This is a time in human history when landscape architecture has something really important to say. We should listen. Landscape architects practice a discipline rooted in holistic thinking. They understand the natural environment, the built environment, and the interface between them. And they are ideally prepared to take leadership in shaping outdoor spaces and framing public awareness about them.
Recent high-profile projects such as the High Line and Millennium Park have achieved placemaking of the highest order, and the star landscape architects responsible for them have captured public attention. But there is a whole legion of talented, inspired landscape architects out there who should also be at the center of envisioning and designing outdoor space.
Central Park Conservancy Recycling System designed by Landor Associates
This is also a time when industry can play a constructive role. Those of us who provide the site elements that help shape and activate these spaces need to do our part, and I’m excited about taking on that challenge, researching methods to make the case for the return on investment for well-designed outdoor spaces measured in terms of community, identity, well-being, environment, and dollars spent. I am focused on driving innovation with new types of scalable solutions that go beyond the standard litter bin, bike rack, and bench, to help people enjoy great outdoor experiences. The outdoors starts only a half-inch outside the door, so we need new ideas for spaces adjacent to buildings. We also need to integrate technology in public spaces, but in ways that respect the special qualities of the environment.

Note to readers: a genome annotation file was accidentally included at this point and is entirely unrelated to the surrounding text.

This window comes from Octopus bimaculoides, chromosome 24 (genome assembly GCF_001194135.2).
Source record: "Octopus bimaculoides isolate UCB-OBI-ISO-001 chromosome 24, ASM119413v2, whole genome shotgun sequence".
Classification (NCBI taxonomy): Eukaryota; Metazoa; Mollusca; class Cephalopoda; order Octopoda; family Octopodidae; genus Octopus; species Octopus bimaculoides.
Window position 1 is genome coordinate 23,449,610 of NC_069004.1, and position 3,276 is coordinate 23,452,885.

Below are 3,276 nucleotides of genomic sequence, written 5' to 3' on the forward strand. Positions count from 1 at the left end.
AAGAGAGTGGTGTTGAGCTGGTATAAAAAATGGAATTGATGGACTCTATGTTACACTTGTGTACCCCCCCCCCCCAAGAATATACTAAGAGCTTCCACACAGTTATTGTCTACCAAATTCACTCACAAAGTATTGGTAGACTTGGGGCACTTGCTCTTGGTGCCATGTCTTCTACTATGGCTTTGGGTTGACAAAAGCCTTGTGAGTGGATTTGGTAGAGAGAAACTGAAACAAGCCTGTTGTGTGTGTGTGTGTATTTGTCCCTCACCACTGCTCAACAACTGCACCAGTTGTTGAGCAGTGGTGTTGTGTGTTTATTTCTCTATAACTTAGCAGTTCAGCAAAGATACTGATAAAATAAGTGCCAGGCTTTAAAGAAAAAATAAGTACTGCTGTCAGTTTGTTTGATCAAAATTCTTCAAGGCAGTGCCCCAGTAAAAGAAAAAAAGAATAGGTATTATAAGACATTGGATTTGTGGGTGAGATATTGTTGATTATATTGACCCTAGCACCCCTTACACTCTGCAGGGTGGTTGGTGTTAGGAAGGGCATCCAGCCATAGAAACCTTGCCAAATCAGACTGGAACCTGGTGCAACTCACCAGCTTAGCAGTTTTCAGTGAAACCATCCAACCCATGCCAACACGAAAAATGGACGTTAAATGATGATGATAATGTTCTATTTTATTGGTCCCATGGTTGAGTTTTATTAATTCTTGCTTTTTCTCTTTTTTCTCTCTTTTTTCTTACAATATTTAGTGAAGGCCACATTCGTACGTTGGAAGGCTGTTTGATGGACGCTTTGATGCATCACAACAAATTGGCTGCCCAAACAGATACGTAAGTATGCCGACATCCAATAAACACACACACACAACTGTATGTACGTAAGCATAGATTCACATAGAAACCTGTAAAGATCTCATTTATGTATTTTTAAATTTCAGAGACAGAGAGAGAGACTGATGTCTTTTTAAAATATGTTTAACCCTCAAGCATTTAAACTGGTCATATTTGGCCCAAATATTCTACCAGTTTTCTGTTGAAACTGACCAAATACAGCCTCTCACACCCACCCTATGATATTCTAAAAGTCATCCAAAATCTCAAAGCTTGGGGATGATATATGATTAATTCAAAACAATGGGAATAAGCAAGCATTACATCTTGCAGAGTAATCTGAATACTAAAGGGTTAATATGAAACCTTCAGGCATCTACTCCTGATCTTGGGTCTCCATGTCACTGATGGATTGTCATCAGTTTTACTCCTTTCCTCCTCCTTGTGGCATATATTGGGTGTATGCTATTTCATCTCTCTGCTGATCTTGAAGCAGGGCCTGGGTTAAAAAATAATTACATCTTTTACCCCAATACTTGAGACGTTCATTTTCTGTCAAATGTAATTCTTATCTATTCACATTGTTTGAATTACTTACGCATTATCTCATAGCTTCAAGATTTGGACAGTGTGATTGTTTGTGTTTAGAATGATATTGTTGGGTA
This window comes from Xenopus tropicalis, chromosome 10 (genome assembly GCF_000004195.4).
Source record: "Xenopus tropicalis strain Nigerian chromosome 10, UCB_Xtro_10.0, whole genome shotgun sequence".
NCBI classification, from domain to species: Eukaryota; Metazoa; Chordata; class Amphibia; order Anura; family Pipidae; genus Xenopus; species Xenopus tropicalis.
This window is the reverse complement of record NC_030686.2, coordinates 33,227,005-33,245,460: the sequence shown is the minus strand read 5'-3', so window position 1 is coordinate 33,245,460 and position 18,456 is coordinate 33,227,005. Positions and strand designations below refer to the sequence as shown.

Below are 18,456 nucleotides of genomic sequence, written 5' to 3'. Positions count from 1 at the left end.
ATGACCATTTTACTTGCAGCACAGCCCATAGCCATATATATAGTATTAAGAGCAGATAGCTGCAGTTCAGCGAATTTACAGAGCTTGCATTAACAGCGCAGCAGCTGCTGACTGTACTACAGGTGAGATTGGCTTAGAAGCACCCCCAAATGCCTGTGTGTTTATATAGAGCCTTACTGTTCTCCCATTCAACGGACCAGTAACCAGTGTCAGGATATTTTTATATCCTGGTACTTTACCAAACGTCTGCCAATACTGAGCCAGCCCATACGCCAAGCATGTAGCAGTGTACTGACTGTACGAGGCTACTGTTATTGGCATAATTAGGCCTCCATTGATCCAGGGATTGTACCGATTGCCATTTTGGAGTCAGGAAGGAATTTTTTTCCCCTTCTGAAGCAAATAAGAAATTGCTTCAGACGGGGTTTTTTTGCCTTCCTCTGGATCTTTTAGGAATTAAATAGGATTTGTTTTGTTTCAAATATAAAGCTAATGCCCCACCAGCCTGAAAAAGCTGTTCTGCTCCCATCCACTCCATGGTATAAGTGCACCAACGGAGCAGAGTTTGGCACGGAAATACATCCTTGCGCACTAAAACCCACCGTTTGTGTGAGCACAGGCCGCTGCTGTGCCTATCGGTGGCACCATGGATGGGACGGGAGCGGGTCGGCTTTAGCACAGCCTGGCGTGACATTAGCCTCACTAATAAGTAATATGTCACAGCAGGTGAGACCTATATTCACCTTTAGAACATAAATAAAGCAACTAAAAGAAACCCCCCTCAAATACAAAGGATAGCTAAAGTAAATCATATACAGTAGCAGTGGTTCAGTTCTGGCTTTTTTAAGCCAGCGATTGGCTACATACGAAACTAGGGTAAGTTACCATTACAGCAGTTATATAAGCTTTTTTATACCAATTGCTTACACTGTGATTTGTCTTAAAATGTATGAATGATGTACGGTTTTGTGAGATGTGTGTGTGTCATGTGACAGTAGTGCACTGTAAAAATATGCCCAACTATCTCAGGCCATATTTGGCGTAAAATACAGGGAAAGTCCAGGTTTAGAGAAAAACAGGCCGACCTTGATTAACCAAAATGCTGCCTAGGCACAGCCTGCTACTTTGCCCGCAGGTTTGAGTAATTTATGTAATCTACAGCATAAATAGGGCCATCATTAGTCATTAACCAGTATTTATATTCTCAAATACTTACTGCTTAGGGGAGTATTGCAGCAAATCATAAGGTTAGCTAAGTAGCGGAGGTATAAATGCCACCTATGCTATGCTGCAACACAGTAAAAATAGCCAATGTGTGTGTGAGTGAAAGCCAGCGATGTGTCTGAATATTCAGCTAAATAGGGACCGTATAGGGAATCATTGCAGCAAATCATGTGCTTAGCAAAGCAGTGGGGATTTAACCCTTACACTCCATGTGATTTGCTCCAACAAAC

I am excited by the work and believe that, in collaboration with landscape architects and other design professionals, all of us in the site-furniture industry can elevate awareness and promote greater investment in outdoor spaces that create memory and meaning. We can make a real difference in the urban landscape that is our future.
Company: Landscape Forms Inc.
Of: Kirt Martin
Guidelines for building active spaces
Urban design strategies can greatly affect user activities. On a city- or nation-wide scale, active design—or the lack thereof—can have lasting impacts on the overall health and well-being of general populations.
As curators of outdoor spaces, city planners and landscape architects shape not only our community experience, but the opportunities for engaging in more healthful lifestyles. Here, we'll look at a range of active design guidelines that encourage walkable pedestrian landscapes.
What is active design?
According to the Center for Active Design, "Active Design is an approach to the development of buildings, streets, and neighborhoods that uses architecture and urban planning to make daily physical activity and healthy foods more accessible and inviting."
In other words, active design guidelines stress the importance of healthier lifestyles—and seek to achieve them by reimagining our physical environments. In particular, encouraging more active lifestyles could be a way to mitigate ballooning obesity rates in the United States. But, when it comes to urban planning and community design, what activities should we prioritize among users? What makes physical options more attractive? We'll look to answer these questions—but first, a look at some of the numbers.
You can also read about more general principles of landscape design.
Obesity graphic: CDC
According to the Centers for Disease Control and Prevention (CDC), more than a third of American adults are obese. Among children and adolescents aged 2 to 19, 17 percent are obese. These figures have increased by alarming proportions over the past several decades—to the point where authorities now list obesity as one of the major health risks affecting Americans.
Obesity is the cause of an estimated 300,000 deaths per year in the United States—and it puts individuals at risk of more than 30 chronic health conditions, including high cholesterol, hypertension, heart disease, degenerative joint disease, respiratory conditions and numerous cancers. But, perhaps the most significant concern is that it's been linked to a more-than doubled increase in diabetes rates in America—among both children and adults—amounting to an estimated 29.1 million Americans with diabetes in 2012.